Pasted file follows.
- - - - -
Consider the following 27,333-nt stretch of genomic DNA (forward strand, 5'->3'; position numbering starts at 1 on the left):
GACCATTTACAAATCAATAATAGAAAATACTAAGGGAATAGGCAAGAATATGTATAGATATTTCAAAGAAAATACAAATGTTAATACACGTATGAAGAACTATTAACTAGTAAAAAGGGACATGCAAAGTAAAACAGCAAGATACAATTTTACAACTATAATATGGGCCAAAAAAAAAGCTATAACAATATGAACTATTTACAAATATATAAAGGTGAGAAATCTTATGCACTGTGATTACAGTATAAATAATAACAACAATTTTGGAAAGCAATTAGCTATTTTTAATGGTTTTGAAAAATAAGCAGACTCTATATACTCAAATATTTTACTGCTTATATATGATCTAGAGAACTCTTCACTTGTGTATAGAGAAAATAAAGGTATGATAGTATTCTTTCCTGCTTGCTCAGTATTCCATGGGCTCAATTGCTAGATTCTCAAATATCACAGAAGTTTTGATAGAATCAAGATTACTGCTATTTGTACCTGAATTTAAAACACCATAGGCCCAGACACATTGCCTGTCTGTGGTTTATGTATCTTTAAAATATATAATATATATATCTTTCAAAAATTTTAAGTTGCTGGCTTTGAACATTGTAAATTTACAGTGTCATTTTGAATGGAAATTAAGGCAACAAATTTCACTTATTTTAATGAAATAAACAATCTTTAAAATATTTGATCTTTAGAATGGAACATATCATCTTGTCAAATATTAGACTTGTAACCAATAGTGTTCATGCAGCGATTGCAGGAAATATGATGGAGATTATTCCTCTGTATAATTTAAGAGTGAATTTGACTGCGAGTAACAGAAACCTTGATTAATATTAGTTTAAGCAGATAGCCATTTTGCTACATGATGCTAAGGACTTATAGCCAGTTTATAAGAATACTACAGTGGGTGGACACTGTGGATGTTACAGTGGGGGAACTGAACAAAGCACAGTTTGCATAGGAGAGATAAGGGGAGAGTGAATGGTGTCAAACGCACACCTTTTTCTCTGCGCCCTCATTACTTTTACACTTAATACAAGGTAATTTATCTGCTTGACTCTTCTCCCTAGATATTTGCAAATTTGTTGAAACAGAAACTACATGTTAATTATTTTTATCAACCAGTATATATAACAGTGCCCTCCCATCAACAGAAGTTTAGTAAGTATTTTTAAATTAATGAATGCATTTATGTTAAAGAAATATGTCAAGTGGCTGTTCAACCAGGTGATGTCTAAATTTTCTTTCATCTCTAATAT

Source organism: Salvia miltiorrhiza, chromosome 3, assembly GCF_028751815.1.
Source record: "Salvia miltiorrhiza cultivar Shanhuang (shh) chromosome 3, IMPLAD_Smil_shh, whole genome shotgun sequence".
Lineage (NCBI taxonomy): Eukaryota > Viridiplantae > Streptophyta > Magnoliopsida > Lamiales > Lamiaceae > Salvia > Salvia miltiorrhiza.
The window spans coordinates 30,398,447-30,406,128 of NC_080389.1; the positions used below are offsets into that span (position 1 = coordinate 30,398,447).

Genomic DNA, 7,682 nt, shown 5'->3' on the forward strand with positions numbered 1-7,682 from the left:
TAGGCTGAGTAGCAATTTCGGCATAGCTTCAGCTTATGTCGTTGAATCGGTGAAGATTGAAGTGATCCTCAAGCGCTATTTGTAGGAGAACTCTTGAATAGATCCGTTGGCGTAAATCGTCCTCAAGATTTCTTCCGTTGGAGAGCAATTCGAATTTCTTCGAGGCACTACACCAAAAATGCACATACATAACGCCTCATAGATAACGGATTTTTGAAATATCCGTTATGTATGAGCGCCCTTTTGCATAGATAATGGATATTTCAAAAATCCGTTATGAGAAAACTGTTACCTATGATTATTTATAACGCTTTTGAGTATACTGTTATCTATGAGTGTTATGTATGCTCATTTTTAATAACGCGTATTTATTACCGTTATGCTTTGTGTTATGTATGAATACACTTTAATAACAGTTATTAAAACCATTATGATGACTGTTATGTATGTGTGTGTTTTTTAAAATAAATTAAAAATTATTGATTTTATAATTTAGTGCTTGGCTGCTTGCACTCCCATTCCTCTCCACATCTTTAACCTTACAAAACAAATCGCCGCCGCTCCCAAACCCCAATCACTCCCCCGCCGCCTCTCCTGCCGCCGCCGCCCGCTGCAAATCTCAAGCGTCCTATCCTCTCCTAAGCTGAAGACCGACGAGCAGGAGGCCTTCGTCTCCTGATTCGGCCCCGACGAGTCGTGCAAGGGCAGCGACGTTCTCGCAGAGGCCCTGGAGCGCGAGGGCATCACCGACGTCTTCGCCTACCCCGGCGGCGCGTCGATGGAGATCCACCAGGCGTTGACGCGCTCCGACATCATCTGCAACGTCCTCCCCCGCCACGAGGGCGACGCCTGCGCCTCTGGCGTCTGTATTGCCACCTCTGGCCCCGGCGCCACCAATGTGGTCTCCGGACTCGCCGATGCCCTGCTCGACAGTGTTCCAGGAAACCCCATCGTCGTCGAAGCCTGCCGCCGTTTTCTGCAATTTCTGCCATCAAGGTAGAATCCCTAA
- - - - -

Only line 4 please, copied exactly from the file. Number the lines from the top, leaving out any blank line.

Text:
Source record: "Salvia miltiorrhiza cultivar Shanhuang (shh) chromosome 3, IMPLAD_Smil_shh, whole genome shotgun sequence".